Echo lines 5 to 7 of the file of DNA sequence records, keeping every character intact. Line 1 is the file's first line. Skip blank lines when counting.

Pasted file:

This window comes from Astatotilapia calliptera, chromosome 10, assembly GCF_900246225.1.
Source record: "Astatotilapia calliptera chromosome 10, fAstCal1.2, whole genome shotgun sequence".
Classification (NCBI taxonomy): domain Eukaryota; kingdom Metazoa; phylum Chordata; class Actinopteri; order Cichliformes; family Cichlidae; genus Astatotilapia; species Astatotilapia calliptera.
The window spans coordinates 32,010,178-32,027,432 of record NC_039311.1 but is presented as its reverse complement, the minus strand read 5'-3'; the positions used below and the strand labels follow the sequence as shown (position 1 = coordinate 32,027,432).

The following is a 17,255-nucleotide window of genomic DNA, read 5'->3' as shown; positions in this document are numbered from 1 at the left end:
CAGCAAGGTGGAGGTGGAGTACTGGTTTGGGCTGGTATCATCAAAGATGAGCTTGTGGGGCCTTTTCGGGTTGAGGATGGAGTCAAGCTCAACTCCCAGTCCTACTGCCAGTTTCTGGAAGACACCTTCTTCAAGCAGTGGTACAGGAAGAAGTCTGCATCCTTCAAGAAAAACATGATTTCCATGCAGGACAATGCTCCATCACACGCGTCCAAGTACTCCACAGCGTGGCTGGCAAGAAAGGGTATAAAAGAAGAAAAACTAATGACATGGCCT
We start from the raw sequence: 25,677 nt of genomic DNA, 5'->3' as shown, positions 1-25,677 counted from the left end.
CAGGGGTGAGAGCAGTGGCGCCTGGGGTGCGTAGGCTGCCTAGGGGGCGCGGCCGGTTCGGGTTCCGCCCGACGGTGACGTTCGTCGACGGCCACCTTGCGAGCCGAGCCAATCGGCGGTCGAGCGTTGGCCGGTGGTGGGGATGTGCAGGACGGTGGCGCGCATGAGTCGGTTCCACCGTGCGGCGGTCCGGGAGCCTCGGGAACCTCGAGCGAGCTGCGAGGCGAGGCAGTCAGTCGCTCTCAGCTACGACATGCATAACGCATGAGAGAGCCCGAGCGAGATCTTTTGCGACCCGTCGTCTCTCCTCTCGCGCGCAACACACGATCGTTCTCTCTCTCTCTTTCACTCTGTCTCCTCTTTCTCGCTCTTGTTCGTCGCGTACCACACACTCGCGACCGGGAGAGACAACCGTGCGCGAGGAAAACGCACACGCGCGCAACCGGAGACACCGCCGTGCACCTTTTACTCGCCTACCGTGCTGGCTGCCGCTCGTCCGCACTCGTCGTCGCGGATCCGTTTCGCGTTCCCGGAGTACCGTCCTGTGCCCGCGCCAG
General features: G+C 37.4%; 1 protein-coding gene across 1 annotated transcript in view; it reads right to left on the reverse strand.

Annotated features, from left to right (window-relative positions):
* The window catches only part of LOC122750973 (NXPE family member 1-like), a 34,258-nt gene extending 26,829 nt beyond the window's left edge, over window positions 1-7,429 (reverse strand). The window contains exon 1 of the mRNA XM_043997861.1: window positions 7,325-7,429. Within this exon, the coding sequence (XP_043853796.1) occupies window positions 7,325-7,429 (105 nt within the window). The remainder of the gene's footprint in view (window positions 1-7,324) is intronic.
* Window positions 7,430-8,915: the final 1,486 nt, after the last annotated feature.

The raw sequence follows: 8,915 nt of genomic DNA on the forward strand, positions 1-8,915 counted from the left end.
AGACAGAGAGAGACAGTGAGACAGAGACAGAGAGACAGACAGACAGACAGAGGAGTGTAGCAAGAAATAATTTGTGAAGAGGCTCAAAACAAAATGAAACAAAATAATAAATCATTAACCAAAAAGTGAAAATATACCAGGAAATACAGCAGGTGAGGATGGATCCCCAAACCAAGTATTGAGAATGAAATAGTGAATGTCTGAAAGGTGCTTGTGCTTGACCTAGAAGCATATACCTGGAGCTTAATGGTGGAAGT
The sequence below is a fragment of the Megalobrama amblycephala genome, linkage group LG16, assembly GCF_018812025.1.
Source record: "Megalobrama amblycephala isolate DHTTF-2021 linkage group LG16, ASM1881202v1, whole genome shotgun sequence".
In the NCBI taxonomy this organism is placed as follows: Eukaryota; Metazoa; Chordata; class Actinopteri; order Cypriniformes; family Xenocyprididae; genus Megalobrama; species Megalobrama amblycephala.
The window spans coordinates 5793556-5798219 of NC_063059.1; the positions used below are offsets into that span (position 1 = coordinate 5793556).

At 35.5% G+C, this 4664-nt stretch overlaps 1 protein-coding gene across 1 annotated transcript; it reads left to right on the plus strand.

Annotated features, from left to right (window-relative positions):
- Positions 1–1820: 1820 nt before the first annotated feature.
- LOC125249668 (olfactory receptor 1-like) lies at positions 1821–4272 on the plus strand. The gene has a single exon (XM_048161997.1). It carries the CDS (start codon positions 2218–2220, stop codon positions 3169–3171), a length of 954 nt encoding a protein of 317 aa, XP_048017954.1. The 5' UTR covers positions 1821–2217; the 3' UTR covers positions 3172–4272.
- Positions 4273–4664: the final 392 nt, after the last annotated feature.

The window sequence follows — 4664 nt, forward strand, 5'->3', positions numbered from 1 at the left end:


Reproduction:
The following is a 17,255-nucleotide window of genomic DNA, read 5'->3' as shown; positions in this document are numbered from 1 at the left end:
CAGCAAGGTGGAGGTGGAGTACTGGTTTGGGCTGGTATCATCAAAGATGAGCTTGTGGGGCCTTTTCGGGTTGAGGATGGAGTCAAGCTCAACTCCCAGTCCTACTGCCAGTTTCTGGAAGACACCTTCTTCAAGCAGTGGTACAGGAAGAAGTCTGCATCCTTCAAGAAAAACATGATTTCCATGCAGGACAATGCTCCATCACACGCGTCCAAGTACTCCACAGCGTGGCTGGCAAGAAAGGGTATAAAAGAAGAAAAACTAATGACATGGCCT
We start from the raw sequence: 25,677 nt of genomic DNA, 5'->3' as shown, positions 1-25,677 counted from the left end.